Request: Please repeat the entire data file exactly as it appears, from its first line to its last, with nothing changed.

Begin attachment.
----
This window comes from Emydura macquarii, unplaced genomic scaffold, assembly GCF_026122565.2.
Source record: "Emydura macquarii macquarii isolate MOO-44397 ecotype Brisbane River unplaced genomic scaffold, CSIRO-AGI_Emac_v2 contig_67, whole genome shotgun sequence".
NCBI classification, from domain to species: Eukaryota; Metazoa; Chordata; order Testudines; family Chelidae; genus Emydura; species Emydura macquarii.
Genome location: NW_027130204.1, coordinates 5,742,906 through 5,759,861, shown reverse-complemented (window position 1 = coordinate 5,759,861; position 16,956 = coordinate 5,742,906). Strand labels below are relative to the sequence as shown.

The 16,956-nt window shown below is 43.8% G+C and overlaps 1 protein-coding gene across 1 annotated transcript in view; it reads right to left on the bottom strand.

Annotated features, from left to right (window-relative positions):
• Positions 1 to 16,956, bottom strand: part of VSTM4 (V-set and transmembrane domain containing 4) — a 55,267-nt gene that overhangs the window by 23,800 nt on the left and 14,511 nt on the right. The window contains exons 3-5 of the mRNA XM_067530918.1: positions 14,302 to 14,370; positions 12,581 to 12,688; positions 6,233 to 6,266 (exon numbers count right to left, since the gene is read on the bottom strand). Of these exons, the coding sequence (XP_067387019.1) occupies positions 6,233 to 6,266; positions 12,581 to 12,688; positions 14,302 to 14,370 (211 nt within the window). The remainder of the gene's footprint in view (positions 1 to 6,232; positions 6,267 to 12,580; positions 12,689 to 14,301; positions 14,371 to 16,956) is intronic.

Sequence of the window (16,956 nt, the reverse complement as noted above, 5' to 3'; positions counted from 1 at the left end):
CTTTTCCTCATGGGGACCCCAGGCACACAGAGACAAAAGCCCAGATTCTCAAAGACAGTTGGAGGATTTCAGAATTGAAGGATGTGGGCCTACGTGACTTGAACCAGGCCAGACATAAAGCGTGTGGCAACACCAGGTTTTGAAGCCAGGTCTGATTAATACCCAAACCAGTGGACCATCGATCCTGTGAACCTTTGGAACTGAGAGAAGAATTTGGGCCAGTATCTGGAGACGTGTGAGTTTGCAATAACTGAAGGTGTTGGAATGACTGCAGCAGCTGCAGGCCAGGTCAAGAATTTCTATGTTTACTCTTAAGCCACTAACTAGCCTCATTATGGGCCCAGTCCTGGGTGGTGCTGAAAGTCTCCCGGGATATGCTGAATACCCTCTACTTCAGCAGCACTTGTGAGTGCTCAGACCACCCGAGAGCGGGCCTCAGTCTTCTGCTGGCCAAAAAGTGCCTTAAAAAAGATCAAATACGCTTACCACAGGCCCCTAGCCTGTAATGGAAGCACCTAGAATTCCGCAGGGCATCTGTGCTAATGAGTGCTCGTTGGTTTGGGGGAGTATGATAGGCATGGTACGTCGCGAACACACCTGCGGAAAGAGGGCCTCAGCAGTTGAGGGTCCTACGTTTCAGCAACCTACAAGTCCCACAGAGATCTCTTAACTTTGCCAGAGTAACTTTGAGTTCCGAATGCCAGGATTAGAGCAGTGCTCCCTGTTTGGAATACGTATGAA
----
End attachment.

This window comes from Emydura macquarii, unplaced genomic scaffold, assembly GCF_026122565.2.
Source record: "Emydura macquarii macquarii isolate MOO-44397 ecotype Brisbane River unplaced genomic scaffold, CSIRO-AGI_Emac_v2 contig_67, whole genome shotgun sequence".
NCBI classification, from domain to species: Eukaryota; Metazoa; Chordata; order Testudines; family Chelidae; genus Emydura; species Emydura macquarii.
Genome location: NW_027130204.1, coordinates 5,742,906 through 5,759,861, shown reverse-complemented (window position 1 = coordinate 5,759,861; position 16,956 = coordinate 5,742,906). Strand labels below are relative to the sequence as shown.

The 16,956-nt window shown below is 43.8% G+C and overlaps 1 protein-coding gene across 1 annotated transcript in view; it reads right to left on the bottom strand.

Annotated features, from left to right (window-relative positions):
• Positions 1 to 16,956, bottom strand: part of VSTM4 (V-set and transmembrane domain containing 4) — a 55,267-nt gene that overhangs the window by 23,800 nt on the left and 14,511 nt on the right. The window contains exons 3-5 of the mRNA XM_067530918.1: positions 14,302 to 14,370; positions 12,581 to 12,688; positions 6,233 to 6,266 (exon numbers count right to left, since the gene is read on the bottom strand). Of these exons, the coding sequence (XP_067387019.1) occupies positions 6,233 to 6,266; positions 12,581 to 12,688; positions 14,302 to 14,370 (211 nt within the window). The remainder of the gene's footprint in view (positions 1 to 6,232; positions 6,267 to 12,580; positions 12,689 to 14,301; positions 14,371 to 16,956) is intronic.

Sequence of the window (16,956 nt, the reverse complement as noted above, 5' to 3'; positions counted from 1 at the left end):
CTTTTCCTCATGGGGACCCCAGGCACACAGAGACAAAAGCCCAGATTCTCAAAGACAGTTGGAGGATTTCAGAATTGAAGGATGTGGGCCTACGTGACTTGAACCAGGCCAGACATAAAGCGTGTGGCAACACCAGGTTTTGAAGCCAGGTCTGATTAATACCCAAACCAGTGGACCATCGATCCTGTGAACCTTTGGAACTGAGAGAAGAATTTGGGCCAGTATCTGGAGACGTGTGAGTTTGCAATAACTGAAGGTGTTGGAATGACTGCAGCAGCTGCAGGCCAGGTCAAGAATTTCTATGTTTACTCTTAAGCCACTAACTAGCCTCATTATGGGCCCAGTCCTGGGTGGTGCTGAAAGTCTCCCGGGATATGCTGAATACCCTCTACTTCAGCAGCACTTGTGAGTGCTCAGACCACCCGAGAGCGGGCCTCAGTCTTCTGCTGGCCAAAAAGTGCCTTAAAAAAGATCAAATACGCTTACCACAGGCCCCTAGCCTGTAATGGAAGCACCTAGAATTCCGCAGGGCATCTGTGCTAATGAGTGCTCGTTGGTTTGGGGGAGTATGATAGGCATGGTACGTCGCGAACACACCTGCGGAAAGAGGGCCTCAGCAGTTGAGGGTCCTACGTTTCAGCAACCTACAAGTCCCACAGAGATCTCTTAACTTTGCCAGAGTAACTTTGAGTTCCGAATGCCAGGATTAGAGCAGTGCTCCCTGTTTGGAATACGTATGAA